Born in 1266

Born in 1266

Born in 1266, Giotto di Bondone was an extremely important painter and architect from Florence, Italy, and worked during the Gothic/Proto-Renaissance era. Today, many of his works are considered some of the best from this time. Little is known about Giotto in his younger years. Today, it is commonly accepted that he was born in a village called Vespigano. “The year of his birth is calculated from the fact that Antonio Pucci, the town crier of Florence, wrote a poem in Giotto’s honor which stated that he was seventy at the time of his death.” (Eimerl) He grew up displaying an amazing art talent, which may have earned him apprenticeship under Florentine painter Cimabue. Many say that Cimabue saw a lifelike drawing of some sheep that belonged to Giotto, which prompted Cimabue to ask Giotto’s father if he could become his apprentice. Though he was a citizen of Florence, he also worked in Assisi, Rome, Padua, Milan and Naples.
Giotto was believed to be almost completely self-taught. Giotto’s style of work resembled a medieval style incorporating both gothic and byzantine. His work began to evolve to be less stylized than his master Cimabue, who painted in a manner that is distinctly medieval, having aspects of both the Byzantine and the Gothic. Giotto’s style drew from Arnolfo di Cambio, another famous Italian painter and architect; focusing on the quality of realness in his art, which was unique and new at the time. Throughout his early career, he experimented with tighter than normal brush strokes; in hopes of creating more realistic looking artwork.
One of his first known work, the frescoes on the life of St. Francis at the church of Assisi, demonstrate the use of this technique. However, many scholars debate whether Giotto was present or not during these creations as it is only documented that Cimabue went to Assisi during the mid to late 1290’s to paint several frescoes. Texts from Riccobaldo Ferrarese, an Italian notary, mentions that Giotto painted at Assisi but does not specify the works done at St. Francis: “What kind of art Giotto made is testified to by works done by him in the Franciscan churches at Assisi, Rimini, Padua…” (Hankey) Although his unique realistic style was still growing, many assumed Giotto would explode in popularity around Italy in the next few years.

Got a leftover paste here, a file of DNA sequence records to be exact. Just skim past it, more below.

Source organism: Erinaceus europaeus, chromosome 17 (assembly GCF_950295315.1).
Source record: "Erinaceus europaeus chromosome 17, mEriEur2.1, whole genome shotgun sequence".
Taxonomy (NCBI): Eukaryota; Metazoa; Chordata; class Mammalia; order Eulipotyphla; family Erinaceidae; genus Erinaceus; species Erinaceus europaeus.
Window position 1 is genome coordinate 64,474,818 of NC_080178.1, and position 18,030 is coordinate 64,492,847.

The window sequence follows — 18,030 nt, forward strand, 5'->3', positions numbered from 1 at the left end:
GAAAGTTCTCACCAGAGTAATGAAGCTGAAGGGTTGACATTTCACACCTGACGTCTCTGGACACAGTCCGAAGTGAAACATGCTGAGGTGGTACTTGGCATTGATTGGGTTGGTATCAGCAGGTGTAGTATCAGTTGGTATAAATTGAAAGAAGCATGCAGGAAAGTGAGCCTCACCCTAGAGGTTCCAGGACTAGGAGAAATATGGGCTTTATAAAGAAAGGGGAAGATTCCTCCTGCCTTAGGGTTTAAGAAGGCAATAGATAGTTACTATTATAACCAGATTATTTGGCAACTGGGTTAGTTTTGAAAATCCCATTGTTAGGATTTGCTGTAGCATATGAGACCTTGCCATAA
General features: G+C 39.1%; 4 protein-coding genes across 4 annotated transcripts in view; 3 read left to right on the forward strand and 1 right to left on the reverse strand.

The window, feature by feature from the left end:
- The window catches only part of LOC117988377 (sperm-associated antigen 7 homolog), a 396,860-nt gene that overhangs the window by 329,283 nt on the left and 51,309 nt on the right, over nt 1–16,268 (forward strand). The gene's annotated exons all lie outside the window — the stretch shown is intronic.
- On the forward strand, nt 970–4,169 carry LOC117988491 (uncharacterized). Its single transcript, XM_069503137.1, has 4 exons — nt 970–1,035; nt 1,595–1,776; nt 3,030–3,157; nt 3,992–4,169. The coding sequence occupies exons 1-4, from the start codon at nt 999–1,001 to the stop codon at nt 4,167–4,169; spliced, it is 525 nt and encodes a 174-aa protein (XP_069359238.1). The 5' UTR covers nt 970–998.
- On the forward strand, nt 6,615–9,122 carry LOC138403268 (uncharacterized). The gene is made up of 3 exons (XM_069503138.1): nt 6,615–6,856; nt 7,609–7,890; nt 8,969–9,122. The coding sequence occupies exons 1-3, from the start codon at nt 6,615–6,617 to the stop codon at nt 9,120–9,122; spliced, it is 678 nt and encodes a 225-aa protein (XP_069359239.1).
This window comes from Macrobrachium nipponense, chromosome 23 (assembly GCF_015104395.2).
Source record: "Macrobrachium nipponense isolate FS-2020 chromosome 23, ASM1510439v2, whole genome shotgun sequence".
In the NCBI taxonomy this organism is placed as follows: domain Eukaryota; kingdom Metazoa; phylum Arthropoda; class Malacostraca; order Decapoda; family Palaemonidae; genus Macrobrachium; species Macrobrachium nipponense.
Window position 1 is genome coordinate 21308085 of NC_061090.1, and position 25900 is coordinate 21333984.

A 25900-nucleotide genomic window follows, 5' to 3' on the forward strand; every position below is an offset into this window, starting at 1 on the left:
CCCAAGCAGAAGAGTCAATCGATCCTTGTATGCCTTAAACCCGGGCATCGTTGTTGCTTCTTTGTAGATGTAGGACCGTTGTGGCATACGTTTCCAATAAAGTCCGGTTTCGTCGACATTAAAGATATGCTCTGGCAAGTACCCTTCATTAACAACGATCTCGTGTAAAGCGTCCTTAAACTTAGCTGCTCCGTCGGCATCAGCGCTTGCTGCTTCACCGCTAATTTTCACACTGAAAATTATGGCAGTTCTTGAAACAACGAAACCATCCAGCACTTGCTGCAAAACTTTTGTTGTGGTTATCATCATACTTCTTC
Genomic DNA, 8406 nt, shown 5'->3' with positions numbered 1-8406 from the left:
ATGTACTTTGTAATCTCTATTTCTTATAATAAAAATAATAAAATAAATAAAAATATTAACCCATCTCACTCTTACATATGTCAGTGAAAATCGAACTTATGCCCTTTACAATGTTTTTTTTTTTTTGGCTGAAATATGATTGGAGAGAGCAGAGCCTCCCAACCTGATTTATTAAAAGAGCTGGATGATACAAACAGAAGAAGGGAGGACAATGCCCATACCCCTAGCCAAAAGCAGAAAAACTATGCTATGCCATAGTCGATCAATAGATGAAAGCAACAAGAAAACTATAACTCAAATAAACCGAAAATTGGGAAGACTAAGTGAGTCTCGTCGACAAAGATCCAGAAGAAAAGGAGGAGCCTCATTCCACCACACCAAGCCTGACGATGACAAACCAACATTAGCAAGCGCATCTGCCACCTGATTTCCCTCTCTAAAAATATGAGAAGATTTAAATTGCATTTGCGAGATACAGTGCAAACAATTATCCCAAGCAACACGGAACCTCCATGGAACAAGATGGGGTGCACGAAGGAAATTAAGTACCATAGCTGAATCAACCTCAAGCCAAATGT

At the age of 20, Giotto married Ricevuta di Lapo del Pela, and had numerous children. (Emirel) As Giotto grew older, he travelled much of Italy with his master and sparked an increase in his reputation. He worked in Rome from 1297-1300, but little evidence exists today of his works there. According to documents from 1301 and 1304, Giotto possessed large estates in Florence, and it is possible that he was already had a large workshop and was receiving commissions from throughout Italy. (Emirel) As Giotto’s fame as a painter spread, he was called to work in Padua, and in Rimini, where today only a Crucifix remains in the Church of St. Francis, painted before 1309.